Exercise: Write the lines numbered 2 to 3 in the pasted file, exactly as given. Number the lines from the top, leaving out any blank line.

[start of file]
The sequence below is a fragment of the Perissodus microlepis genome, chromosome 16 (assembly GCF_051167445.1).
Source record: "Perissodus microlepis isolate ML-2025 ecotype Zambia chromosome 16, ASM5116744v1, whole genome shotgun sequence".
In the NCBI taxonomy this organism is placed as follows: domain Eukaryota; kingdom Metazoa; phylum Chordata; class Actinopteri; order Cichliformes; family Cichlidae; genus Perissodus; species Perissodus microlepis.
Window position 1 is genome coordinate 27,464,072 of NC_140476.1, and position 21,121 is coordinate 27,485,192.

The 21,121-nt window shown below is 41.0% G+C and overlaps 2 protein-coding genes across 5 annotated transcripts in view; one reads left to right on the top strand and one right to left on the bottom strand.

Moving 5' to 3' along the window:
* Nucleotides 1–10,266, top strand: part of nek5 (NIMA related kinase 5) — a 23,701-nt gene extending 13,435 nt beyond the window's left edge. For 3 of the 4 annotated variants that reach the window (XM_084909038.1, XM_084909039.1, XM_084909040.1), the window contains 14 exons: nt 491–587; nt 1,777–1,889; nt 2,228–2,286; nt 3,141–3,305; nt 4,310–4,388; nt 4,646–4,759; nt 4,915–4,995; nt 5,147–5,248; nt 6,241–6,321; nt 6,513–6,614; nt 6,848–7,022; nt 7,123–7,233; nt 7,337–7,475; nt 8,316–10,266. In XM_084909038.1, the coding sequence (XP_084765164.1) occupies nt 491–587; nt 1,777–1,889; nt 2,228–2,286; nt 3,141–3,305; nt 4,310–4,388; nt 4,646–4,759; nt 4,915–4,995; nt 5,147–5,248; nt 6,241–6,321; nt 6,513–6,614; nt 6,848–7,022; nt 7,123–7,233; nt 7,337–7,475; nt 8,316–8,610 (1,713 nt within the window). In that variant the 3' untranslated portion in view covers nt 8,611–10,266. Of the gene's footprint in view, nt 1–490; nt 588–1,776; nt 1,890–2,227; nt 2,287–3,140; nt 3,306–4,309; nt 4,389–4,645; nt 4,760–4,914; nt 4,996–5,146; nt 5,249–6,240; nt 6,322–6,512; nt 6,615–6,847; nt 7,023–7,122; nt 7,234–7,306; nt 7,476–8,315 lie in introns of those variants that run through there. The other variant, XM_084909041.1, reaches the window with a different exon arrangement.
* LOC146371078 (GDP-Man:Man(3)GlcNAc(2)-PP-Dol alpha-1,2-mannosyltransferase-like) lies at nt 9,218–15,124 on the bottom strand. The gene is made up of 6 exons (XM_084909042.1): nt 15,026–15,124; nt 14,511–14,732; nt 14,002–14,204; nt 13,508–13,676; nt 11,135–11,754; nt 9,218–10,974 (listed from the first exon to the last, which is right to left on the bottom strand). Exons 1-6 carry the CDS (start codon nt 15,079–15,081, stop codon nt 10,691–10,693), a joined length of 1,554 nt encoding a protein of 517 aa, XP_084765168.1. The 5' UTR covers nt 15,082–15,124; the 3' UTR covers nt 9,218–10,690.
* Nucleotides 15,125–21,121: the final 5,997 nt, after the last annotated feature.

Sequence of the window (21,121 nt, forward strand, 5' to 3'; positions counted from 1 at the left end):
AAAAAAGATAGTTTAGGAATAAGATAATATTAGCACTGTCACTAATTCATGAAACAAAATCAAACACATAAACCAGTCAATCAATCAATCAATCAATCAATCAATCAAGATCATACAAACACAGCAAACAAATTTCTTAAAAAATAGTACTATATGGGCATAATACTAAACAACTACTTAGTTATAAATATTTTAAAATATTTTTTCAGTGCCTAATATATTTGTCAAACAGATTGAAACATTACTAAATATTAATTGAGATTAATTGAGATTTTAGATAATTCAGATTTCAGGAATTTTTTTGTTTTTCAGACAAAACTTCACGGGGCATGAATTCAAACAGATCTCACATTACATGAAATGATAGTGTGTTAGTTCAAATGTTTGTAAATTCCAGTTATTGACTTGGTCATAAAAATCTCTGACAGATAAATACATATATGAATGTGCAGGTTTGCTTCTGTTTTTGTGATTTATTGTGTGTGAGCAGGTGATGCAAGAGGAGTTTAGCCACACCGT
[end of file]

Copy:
Source record: "Perissodus microlepis isolate ML-2025 ecotype Zambia chromosome 16, ASM5116744v1, whole genome shotgun sequence".
In the NCBI taxonomy this organism is placed as follows: domain Eukaryota; kingdom Metazoa; phylum Chordata; class Actinopteri; order Cichliformes; family Cichlidae; genus Perissodus; species Perissodus microlepis.